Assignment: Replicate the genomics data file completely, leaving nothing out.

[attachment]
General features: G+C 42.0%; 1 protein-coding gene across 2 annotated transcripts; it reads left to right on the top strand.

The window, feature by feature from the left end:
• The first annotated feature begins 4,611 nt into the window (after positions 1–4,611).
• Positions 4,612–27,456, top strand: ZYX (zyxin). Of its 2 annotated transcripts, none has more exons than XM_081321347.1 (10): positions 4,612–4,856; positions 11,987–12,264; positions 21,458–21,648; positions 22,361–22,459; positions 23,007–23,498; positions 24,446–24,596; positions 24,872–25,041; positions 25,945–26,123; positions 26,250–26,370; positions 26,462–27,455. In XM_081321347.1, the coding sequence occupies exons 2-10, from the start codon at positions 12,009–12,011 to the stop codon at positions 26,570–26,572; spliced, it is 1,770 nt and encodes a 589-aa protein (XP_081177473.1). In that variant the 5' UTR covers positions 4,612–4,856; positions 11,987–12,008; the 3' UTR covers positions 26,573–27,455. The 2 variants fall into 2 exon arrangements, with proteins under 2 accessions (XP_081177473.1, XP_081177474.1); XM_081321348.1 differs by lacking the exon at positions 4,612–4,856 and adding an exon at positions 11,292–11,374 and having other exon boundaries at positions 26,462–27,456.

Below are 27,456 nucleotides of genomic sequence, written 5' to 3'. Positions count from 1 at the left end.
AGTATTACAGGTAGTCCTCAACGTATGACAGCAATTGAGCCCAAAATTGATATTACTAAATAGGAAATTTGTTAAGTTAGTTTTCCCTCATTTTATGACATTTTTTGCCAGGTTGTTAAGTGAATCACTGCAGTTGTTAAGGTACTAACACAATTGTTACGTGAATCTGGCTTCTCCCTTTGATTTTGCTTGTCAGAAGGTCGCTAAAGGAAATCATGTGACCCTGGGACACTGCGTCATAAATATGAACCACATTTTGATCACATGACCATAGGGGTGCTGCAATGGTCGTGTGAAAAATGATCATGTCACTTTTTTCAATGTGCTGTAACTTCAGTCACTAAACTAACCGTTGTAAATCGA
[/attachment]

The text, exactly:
General features: G+C 42.0%; 1 protein-coding gene across 2 annotated transcripts; it reads left to right on the top strand.

The window, feature by feature from the left end:
• The first annotated feature begins 4,611 nt into the window (after positions 1–4,611).
• Positions 4,612–27,456, top strand: ZYX (zyxin). Of its 2 annotated transcripts, none has more exons than XM_081321347.1 (10): positions 4,612–4,856; positions 11,987–12,264; positions 21,458–21,648; positions 22,361–22,459; positions 23,007–23,498; positions 24,446–24,596; positions 24,872–25,041; positions 25,945–26,123; positions 26,250–26,370; positions 26,462–27,455. In XM_081321347.1, the coding sequence occupies exons 2-10, from the start codon at positions 12,009–12,011 to the stop codon at positions 26,570–26,572; spliced, it is 1,770 nt and encodes a 589-aa protein (XP_081177473.1). In that variant the 5' UTR covers positions 4,612–4,856; positions 11,987–12,008; the 3' UTR covers positions 26,573–27,455. The 2 variants fall into 2 exon arrangements, with proteins under 2 accessions (XP_081177473.1, XP_081177474.1); XM_081321348.1 differs by lacking the exon at positions 4,612–4,856 and adding an exon at positions 11,292–11,374 and having other exon boundaries at positions 26,462–27,456.

Below are 27,456 nucleotides of genomic sequence, written 5' to 3'. Positions count from 1 at the left end.
AGTATTACAGGTAGTCCTCAACGTATGACAGCAATTGAGCCCAAAATTGATATTACTAAATAGGAAATTTGTTAAGTTAGTTTTCCCTCATTTTATGACATTTTTTGCCAGGTTGTTAAGTGAATCACTGCAGTTGTTAAGGTACTAACACAATTGTTACGTGAATCTGGCTTCTCCCTTTGATTTTGCTTGTCAGAAGGTCGCTAAAGGAAATCATGTGACCCTGGGACACTGCGTCATAAATATGAACCACATTTTGATCACATGACCATAGGGGTGCTGCAATGGTCGTGTGAAAAATGATCATGTCACTTTTTTCAATGTGCTGTAACTTCAGTCACTAAACTAACCGTTGTAAATCGA